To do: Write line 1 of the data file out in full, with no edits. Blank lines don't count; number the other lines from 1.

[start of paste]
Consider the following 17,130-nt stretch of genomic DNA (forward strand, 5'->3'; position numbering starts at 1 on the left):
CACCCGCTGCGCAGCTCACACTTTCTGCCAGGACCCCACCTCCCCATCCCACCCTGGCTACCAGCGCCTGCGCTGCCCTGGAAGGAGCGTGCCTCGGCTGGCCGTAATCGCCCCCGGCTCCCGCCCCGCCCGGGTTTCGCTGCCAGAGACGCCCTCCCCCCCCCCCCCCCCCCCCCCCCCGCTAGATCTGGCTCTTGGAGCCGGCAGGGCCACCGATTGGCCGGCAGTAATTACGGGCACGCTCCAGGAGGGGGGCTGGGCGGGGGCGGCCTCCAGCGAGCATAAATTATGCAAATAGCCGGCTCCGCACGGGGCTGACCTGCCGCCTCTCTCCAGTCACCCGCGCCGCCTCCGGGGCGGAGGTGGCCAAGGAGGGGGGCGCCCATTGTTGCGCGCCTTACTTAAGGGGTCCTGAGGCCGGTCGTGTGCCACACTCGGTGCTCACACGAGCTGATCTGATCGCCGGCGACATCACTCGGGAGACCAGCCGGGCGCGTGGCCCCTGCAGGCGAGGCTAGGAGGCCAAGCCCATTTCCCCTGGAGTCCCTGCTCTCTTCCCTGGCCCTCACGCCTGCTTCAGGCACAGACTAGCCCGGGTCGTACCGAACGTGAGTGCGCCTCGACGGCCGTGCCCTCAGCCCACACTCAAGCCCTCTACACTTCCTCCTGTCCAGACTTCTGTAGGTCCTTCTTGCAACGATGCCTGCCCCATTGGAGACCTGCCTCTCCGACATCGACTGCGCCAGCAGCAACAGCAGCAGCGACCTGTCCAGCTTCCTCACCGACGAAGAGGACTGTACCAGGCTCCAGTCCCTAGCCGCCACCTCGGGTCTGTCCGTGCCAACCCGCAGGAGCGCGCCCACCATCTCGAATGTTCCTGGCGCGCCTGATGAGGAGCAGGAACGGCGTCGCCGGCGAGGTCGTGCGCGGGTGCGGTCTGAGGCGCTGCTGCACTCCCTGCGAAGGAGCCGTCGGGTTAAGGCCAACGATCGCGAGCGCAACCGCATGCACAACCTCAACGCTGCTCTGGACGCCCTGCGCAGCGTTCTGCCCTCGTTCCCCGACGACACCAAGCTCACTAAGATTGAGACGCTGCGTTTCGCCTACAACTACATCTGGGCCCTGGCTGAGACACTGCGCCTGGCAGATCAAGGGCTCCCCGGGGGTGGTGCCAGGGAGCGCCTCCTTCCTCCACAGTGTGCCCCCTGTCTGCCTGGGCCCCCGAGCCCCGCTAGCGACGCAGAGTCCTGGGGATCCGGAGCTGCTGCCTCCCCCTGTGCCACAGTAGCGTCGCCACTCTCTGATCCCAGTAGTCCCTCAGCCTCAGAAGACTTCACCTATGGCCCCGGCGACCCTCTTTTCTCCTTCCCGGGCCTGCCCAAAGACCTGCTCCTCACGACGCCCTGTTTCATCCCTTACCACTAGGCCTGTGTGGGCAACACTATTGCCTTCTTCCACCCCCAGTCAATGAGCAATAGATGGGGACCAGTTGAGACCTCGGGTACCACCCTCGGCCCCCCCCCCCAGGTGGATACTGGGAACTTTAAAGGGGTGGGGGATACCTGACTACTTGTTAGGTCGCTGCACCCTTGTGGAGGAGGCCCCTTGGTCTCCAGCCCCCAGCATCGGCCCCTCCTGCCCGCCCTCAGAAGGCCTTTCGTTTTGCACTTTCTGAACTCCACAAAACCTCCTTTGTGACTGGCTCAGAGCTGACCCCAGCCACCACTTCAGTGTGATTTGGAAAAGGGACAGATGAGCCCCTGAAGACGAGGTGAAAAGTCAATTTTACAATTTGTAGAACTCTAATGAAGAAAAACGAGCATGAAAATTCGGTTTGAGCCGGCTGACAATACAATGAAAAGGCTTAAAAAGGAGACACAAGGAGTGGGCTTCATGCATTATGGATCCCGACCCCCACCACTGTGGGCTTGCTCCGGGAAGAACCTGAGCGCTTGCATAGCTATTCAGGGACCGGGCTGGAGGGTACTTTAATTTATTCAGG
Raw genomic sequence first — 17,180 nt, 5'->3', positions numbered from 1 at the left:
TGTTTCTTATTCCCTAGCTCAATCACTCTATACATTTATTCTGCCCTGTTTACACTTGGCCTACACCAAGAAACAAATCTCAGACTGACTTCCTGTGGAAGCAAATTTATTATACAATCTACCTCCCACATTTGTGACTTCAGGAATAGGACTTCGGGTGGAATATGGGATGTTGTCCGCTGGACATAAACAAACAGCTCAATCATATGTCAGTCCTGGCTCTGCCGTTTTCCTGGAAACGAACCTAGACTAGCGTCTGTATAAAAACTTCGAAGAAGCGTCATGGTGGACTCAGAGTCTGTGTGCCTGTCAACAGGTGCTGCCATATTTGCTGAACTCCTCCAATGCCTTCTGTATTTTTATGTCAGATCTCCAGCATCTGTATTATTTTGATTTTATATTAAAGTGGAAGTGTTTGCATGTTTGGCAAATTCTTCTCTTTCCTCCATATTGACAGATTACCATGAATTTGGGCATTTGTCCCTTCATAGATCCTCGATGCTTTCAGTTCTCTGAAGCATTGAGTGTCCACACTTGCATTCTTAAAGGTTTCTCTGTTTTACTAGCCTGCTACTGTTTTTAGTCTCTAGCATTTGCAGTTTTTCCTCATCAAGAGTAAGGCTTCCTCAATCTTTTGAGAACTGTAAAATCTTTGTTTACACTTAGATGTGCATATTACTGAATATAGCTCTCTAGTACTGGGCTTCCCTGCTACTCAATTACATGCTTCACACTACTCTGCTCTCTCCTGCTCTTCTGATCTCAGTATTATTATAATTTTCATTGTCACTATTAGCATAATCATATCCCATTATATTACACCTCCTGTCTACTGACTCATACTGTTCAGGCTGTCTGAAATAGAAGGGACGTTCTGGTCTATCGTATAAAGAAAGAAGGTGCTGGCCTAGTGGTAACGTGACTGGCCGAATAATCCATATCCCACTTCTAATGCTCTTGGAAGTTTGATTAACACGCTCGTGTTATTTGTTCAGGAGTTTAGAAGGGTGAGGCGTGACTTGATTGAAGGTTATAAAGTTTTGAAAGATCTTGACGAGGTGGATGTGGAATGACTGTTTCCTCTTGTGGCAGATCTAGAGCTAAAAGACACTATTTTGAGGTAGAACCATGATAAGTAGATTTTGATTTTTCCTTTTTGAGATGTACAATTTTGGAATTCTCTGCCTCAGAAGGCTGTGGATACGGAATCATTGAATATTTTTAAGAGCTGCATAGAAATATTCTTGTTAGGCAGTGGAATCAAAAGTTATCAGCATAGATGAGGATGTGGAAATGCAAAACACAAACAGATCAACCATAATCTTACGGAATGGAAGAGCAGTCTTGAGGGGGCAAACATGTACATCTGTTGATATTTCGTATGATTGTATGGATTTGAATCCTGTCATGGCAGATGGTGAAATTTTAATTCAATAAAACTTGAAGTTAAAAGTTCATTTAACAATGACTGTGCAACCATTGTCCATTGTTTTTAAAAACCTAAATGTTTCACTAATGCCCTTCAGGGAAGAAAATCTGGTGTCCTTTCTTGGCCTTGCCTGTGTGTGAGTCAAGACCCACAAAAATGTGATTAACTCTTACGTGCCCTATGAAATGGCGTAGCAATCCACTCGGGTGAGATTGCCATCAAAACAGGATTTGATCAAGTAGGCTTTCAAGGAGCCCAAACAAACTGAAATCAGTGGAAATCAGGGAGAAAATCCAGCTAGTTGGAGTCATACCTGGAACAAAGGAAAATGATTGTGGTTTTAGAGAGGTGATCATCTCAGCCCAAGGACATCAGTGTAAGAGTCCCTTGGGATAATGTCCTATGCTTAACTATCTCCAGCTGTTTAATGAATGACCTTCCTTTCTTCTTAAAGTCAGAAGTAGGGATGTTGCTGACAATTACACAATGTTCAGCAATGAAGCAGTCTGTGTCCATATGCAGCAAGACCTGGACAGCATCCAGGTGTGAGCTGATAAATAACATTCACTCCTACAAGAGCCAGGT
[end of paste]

Consider the following 17,130-nt stretch of genomic DNA (forward strand, 5'->3'; position numbering starts at 1 on the left):